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Inside Dentistry
March 2013
Volume 9, Issue 3

ENA HRi Nano Composite: The Natural Choice

Optical qualities to simplify direct composite restorations

The ability to achieve the highest level of esthetics in direct composite restorations is hampered by the optical characteristics of virtually all light-cured composites. It has been shown that direct composites have a light refraction index that is different than natural enamel.1 It is this difference that creates challenges for clinicians, as light refracts differently through the composite and enamel surfaces, leading to what is commonly known as the “glass effect,” a greying at the margin or interface between the natural tooth material and the restorative composite2 (Figure 1). The glass effect can be overcome or minimized, but only through the use of technically challenging and complicated multiple layering techniques.

Innovative Solution

In 1995, Micerium S.p.A. and Dr. Lorenzo Vanini cooperated to introduce the first opalescent and fluorescent composite material, Enamel Plus HFO, which is marketed in North America by Ultradent under the brand name Vit-l-Escence®. In 2008, Micerium S.p.A. and Dr. Vanini introduced an innovation designed to address the challenge of the glass effect, a direct composite with the same light refractive index as natural enamel, or 1.62. The improvement and innovation in the HFO formulation and layering techniques developed by Dr. Vanini was named Enamel Plus HRi and is marketed in North America under the name ENA HRi (HRi stands for high refractive index).

ENA HRi System

The ENA HRi system is a multi-component system suitable for all direct restorations. The enamel component is a highly polishable nano-hybrid composite that uses a value-based, achromatic shading logic that mimics the variations in value seen in natural enamel, resulting in a system requiring only three enamel shades: high value, medium value, and low value. The light refractive index of the material allows the surface or veneer layer of the restoration to be placed without concern for creation of a visible margin or the glass effect (Figure 2). This simplifies the overall process for clinicians, allowing them to work more quickly and predictably. The enamel component also contains natural blue and amber opalescent properties, further enhancing the overall esthetic effects. ENA HRi enamel is especially well suited for small restorations requiring the replacement of natural enamel only, and it allows clinicians to deliver more conservative and patient-centered dentistry that is highly esthetic and preserves the greatest amount of natural dentition possible.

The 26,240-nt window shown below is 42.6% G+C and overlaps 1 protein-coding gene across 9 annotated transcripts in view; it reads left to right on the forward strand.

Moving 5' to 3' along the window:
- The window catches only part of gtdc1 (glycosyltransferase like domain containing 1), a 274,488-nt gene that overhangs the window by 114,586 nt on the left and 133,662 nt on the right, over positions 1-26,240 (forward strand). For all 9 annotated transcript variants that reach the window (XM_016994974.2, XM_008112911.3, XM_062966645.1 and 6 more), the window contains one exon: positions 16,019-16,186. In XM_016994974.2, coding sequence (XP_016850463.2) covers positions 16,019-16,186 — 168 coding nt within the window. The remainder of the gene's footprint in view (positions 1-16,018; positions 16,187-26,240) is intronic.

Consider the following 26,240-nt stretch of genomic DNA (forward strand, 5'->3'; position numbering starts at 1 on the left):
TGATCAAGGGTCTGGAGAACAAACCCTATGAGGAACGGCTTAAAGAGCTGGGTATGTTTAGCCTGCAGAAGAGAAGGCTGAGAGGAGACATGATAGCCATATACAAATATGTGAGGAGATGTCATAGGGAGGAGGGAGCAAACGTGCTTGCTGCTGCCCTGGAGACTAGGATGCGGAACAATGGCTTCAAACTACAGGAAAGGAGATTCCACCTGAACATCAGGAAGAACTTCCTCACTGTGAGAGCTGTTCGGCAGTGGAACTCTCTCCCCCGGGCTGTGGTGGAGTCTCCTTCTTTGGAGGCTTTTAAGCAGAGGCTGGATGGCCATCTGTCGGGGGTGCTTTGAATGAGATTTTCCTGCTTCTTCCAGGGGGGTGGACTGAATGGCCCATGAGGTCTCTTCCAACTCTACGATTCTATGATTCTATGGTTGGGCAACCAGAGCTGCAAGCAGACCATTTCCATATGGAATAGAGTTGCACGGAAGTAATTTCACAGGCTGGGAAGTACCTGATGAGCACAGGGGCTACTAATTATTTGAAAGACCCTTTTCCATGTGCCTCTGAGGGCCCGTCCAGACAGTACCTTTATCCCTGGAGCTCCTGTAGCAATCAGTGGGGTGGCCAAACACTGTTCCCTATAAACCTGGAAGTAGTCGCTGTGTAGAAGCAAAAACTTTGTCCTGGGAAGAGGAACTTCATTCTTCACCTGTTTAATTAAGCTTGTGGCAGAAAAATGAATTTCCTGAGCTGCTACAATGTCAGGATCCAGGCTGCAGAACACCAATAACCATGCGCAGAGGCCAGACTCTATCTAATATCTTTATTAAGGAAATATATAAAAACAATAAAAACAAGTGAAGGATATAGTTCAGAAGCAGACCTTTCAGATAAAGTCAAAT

When using the ENA HRi, system hue and chromatic effects come from the dentin component, just like in natural dentition. Research done by Dr. Vanini3 shows that, except for pathological cases like tetracycline staining, human dentin is all in the “A” shade or hue when using the Vita Classical shade guide as a reference, and varies only in saturation or chromacity. ENA HRi dentin is a micro-hybrid that is naturally fluorescent and comes in nine universal shades that are all the same hue and vary only in chromacity. When used together, the enamel and dentin components have the necessary optical qualities to mimic natural dentition and allow clinicians to create restorations that are highly esthetic in a simplified manner.


1. Neuber M, Sarembe S, Schadel M, Kiesow A. Optical properties of enamel and composites determined by spectroscopic ellipsometry. Presented at AADR General Session. Iguacu Falls, Brazil. June 22, 2012.

2. Vanini L. Conservative composite restorations that mimic nature: a step-by-step anatomical stratification technique. J Cosmetic Dent. 2010;26(3):80-98.

3. Vanini L, Mangani F, Klimovskaia O. Conservative restoration of anterior teeth. 2005;ACME.

For more information, contact:

Synca Direct Inc.
Phone: 888-582-8115

The preceding material was provided by the manufacturer. The statements and opinions contained therein are solely those of the manufacturer and not of the editors, publisher, or the Editorial Board of Inside Dentistry.

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